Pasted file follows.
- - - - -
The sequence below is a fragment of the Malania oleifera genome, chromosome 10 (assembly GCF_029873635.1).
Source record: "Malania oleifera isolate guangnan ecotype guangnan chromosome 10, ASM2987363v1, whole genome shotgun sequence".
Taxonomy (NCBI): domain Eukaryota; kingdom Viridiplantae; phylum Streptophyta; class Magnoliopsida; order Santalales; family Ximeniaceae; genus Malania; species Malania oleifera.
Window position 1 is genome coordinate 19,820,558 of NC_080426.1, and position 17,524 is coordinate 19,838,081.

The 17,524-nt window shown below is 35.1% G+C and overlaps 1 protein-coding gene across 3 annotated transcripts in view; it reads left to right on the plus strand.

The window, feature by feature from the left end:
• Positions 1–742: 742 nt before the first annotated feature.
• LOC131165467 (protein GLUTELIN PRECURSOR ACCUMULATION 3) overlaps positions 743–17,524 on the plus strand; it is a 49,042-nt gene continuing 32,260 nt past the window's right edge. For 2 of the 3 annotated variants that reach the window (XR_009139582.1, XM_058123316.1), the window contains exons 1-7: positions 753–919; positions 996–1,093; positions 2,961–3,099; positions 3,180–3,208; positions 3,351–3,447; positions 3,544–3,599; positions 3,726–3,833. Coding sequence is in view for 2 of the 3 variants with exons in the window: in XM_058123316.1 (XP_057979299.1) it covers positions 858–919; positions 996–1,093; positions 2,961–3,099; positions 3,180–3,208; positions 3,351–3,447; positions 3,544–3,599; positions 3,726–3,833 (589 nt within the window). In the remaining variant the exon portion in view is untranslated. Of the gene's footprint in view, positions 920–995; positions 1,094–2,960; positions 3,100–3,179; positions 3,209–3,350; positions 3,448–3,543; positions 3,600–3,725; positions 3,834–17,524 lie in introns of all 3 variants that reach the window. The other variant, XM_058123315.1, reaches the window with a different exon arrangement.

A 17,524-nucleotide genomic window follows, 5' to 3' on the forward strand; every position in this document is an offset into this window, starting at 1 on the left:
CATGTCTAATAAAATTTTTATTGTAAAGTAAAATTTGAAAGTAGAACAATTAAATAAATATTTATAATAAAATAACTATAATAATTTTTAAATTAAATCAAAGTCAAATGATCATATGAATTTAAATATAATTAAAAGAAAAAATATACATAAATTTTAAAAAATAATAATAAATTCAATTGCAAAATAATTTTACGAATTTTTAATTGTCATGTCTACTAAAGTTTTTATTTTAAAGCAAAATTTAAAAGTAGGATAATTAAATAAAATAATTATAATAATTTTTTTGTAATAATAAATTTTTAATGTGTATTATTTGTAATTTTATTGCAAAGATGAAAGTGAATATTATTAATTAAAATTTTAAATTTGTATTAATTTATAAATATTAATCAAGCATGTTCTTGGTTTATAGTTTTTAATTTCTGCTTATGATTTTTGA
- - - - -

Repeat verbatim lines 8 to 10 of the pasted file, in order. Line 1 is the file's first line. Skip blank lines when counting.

• LOC131165467 (protein GLUTELIN PRECURSOR ACCUMULATION 3) overlaps positions 743–17,524 on the plus strand; it is a 49,042-nt gene continuing 32,260 nt past the window's right edge. For 2 of the 3 annotated variants that reach the window (XR_009139582.1, XM_058123316.1), the window contains exons 1-7: positions 753–919; positions 996–1,093; positions 2,961–3,099; positions 3,180–3,208; positions 3,351–3,447; positions 3,544–3,599; positions 3,726–3,833. Coding sequence is in view for 2 of the 3 variants with exons in the window: in XM_058123316.1 (XP_057979299.1) it covers positions 858–919; positions 996–1,093; positions 2,961–3,099; positions 3,180–3,208; positions 3,351–3,447; positions 3,544–3,599; positions 3,726–3,833 (589 nt within the window). In the remaining variant the exon portion in view is untranslated. Of the gene's footprint in view, positions 920–995; positions 1,094–2,960; positions 3,100–3,179; positions 3,209–3,350; positions 3,448–3,543; positions 3,600–3,725; positions 3,834–17,524 lie in introns of all 3 variants that reach the window. The other variant, XM_058123315.1, reaches the window with a different exon arrangement.

A 17,524-nucleotide genomic window follows, 5' to 3' on the forward strand; every position in this document is an offset into this window, starting at 1 on the left:
CATGTCTAATAAAATTTTTATTGTAAAGTAAAATTTGAAAGTAGAACAATTAAATAAATATTTATAATAAAATAACTATAATAATTTTTAAATTAAATCAAAGTCAAATGATCATATGAATTTAAATATAATTAAAAGAAAAAATATACATAAATTTTAAAAAATAATAATAAATTCAATTGCAAAATAATTTTACGAATTTTTAATTGTCATGTCTACTAAAGTTTTTATTTTAAAGCAAAATTTAAAAGTAGGATAATTAAATAAAATAATTATAATAATTTTTTTGTAATAATAAATTTTTAATGTGTATTATTTGTAATTTTATTGCAAAGATGAAAGTGAATATTATTAATTAAAATTTTAAATTTGTATTAATTTATAAATATTAATCAAGCATGTTCTTGGTTTATAGTTTTTAATTTCTGCTTATGATTTTTGA